Bantle said he stayed at least 200 metres from the bear and turned on the hazard lights on his vehicle to make sure people knew to slow down.

“As a nature photographer, it’s a fine line between getting images and making sure the individuals are conserved,” he said. “It requires Parks Canada to have bear monitoring and education.”

Parks Canada said in its statement that the bear, along with its brown-coloured sibling, spends time in both Banff and Yoho parks.

It said observing wildlife in its natural habitat is a privilege that comes with responsibility.

“If you see wildlife near the highway, do not stop,” the agency said.

“When visitors see wildlife in other areas, they should consider not stopping or, if safe to stop, always stay in their vehicles and give the animal space. Bears and other wildlife that become comfortable around people and roadsides are at greater risk of being struck by a vehicle.”

It also reminded people that feeding wildlife is not allowed in a national park, but didn’t say whether it is considering additional measures to keep the bear safe.

Bantle would like to see Parks Canada have its wildlife guardians keeping an eye on the bears when they are close to the highway, but he suggested locals and visitors also have a part to play.

“This bear is being recognized internationally,” he said. “What is our responsibility as Canadians?

“We have to step up.”

— By Colette Derworiz in Edmonton.


Like us on Facebook and follow us on Twitter.

Want to support local journalism during the pandemic? Make a donation here.

bears

Get local stories you won't find anywhere else right to your inbox.
Sign up here

Comments are closed

Just Posted

B.C. orders Coastal GasLink to stop pipeline construction near protected wetlands

The 670-kilometre pipeline is planned to transport natural gas from northeast B.C. to Kitimat

Northwest Indigenous governments form new alliance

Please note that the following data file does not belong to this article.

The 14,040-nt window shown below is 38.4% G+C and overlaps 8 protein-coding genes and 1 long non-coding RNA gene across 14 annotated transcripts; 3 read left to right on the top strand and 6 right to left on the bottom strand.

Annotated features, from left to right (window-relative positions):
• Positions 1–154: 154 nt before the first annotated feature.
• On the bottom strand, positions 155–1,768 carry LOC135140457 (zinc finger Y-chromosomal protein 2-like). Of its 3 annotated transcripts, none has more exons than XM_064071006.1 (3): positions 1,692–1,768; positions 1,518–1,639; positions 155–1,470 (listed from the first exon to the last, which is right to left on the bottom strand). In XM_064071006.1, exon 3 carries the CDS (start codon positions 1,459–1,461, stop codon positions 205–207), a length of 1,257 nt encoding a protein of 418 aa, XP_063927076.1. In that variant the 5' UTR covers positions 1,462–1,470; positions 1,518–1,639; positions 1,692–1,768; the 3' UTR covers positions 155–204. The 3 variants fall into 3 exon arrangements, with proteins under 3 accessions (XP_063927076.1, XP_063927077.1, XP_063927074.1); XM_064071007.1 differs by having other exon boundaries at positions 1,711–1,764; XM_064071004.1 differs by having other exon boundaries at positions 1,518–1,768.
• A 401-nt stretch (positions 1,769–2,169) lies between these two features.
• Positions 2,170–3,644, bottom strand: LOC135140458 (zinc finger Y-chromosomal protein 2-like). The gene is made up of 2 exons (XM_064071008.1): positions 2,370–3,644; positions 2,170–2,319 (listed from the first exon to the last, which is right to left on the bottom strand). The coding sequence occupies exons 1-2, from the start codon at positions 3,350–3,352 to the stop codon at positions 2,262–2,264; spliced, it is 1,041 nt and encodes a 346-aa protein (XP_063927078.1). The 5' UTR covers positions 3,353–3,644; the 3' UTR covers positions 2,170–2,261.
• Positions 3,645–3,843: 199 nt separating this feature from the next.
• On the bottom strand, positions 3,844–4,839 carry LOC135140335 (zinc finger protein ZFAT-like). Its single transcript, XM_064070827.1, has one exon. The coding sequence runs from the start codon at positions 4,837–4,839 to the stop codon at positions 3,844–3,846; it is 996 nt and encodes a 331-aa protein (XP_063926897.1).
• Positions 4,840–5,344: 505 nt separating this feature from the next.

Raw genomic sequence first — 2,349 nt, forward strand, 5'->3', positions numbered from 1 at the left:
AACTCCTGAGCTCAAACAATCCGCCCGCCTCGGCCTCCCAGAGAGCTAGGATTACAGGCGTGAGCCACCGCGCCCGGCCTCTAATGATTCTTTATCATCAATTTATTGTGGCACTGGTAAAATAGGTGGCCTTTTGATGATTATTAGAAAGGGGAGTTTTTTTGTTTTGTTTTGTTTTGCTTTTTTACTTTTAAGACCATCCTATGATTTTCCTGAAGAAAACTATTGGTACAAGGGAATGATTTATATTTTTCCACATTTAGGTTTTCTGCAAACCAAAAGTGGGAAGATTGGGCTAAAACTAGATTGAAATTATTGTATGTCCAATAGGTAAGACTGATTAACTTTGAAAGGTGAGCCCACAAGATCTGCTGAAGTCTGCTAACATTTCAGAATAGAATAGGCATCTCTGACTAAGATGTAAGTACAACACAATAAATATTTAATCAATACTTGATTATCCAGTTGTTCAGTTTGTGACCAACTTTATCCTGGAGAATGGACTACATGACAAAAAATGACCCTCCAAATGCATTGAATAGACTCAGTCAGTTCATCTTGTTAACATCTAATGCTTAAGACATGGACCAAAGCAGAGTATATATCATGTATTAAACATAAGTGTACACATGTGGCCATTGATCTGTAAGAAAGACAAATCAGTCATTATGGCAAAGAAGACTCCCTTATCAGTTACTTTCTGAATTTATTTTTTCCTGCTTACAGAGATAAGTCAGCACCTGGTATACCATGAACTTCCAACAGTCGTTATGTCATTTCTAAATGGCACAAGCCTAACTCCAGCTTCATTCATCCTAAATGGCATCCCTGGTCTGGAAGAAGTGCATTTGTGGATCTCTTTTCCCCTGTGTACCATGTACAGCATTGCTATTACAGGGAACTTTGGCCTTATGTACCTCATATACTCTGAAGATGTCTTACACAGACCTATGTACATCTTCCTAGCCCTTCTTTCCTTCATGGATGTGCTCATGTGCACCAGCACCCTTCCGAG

Alliance intended as way to share resources, maximize opportunities

Authorities urge residents to manage garbage after having to dispatch another bear

RCMP and Conservation officers had to deal with another bear after it got into a residence’s garbage.

New study reveals Spirit bears are rarer than previously thought

The gene responsible for Spirit bears is up to 50 per cent rarer than previously estimated.

Haisla celebrate 14th annual G’psgolox Day

July 1 marks the day the g’psgolox pole was repatriated to the Haisla Nation from Sweden.

The pandemic is widening Canada’s workplace gender gap

Gender pay gap is incentivizing fathers to work while mothers watch children, a new B.C. study has found

Feds announce $8.3M to deal with ‘ghost’ fishing gear in B.C. waters

Ghost gear accounts for up to 70 per cent of all macro-plastics in the ocean by weight

Almost 99% less land in B.C. burned this year compared to 2018

2018 was the worst year on record for wildfires

B.C. tent camps persist as hotels, housing bought for homeless

Current estimate 40 camps, homeless counts stalled by COVID-19

VIDEO: Trio of orphaned Alberta grizzly bear cubs find new home at Vancouver zoo

The Alberta cubs’ mother was killed by hunters and would have otherwise been euthanized, zoo says

VIDEO: Racist ‘cotton’ comment by B.C. student generates outrage online, response by school

Administrator says ‘no doubt that implicit and overt discrimination is present’ in schools

Recent COVID-19 hotspots show ‘cases can reemerge at anytime’ in Canada, feds warn

Njoo said the recent increase in reproductive number brings home the importance of watching for outbreaks

Inside the undefined world of a Rainbow Family gathering in B.C.

Celebrations are underway to mark the annual gathering of the controversial Rainbow Family of Living Light

Singh calls on Trudeau to address systemic racism in police forces

Singh said Trudeau needs to move on specific actions including reviewing the RCMP budget

Most Read